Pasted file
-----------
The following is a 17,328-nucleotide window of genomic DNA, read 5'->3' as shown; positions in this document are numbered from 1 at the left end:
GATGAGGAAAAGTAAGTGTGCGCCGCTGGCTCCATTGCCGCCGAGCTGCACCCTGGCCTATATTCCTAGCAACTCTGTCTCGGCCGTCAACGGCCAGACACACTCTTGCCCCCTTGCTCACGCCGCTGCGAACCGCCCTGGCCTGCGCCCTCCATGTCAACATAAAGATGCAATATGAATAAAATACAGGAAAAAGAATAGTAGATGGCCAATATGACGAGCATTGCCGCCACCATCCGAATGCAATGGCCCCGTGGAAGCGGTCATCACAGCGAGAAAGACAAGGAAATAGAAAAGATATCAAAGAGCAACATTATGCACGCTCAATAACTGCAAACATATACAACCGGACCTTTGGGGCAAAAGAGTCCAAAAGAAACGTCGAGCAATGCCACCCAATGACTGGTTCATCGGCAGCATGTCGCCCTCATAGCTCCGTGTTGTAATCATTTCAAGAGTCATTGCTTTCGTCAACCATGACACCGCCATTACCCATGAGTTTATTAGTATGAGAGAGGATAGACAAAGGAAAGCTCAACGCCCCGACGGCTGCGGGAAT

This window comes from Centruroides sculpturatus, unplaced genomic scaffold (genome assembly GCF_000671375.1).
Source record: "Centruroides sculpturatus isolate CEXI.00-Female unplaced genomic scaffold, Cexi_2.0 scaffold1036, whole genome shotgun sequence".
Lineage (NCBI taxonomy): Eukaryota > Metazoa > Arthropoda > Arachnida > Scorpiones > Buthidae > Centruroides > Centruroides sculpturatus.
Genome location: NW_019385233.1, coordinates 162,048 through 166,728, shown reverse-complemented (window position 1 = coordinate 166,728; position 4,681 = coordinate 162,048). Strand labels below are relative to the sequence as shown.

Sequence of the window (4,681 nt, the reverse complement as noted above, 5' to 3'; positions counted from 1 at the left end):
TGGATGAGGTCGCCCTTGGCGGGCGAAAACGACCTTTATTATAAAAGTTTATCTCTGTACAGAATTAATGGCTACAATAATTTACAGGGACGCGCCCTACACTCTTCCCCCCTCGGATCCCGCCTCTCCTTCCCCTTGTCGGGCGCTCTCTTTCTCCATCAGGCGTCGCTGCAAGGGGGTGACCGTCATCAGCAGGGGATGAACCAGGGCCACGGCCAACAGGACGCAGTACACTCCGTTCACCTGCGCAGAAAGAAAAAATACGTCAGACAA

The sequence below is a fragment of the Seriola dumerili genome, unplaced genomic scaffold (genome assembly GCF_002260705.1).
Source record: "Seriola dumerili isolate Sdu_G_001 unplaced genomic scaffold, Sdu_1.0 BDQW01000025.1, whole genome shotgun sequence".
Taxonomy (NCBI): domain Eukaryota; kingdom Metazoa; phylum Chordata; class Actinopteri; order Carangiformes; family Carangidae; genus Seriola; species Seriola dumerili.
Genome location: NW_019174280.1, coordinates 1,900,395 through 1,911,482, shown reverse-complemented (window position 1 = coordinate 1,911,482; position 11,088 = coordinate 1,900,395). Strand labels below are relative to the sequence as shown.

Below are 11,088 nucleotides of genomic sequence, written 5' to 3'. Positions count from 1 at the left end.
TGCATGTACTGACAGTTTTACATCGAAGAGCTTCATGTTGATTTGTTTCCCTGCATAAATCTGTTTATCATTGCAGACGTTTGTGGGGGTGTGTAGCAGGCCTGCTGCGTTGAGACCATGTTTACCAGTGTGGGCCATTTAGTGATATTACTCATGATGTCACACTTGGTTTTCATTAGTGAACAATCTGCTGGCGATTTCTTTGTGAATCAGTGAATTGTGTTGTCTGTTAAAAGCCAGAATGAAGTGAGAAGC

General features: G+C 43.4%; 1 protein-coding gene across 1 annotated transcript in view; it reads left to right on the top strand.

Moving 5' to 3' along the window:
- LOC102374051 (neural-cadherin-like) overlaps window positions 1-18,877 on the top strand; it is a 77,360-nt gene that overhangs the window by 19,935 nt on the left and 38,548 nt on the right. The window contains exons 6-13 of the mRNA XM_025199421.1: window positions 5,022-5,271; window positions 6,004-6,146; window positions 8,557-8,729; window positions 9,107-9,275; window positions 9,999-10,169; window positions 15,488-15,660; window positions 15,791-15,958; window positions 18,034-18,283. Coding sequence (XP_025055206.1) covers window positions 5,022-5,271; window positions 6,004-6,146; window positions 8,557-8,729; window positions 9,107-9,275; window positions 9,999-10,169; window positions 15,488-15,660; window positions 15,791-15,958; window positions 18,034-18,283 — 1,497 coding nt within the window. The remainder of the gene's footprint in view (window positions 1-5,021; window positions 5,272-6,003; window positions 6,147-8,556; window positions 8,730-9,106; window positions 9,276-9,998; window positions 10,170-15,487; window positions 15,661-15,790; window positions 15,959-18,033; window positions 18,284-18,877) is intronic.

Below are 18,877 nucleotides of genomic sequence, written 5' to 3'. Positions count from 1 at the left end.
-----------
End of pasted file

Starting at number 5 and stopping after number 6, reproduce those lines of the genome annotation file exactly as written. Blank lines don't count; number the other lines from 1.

Lineage (NCBI taxonomy): Eukaryota > Metazoa > Arthropoda > Arachnida > Scorpiones > Buthidae > Centruroides > Centruroides sculpturatus.
Genome location: NW_019385233.1, coordinates 162,048 through 166,728, shown reverse-complemented (window position 1 = coordinate 166,728; position 4,681 = coordinate 162,048). Strand labels below are relative to the sequence as shown.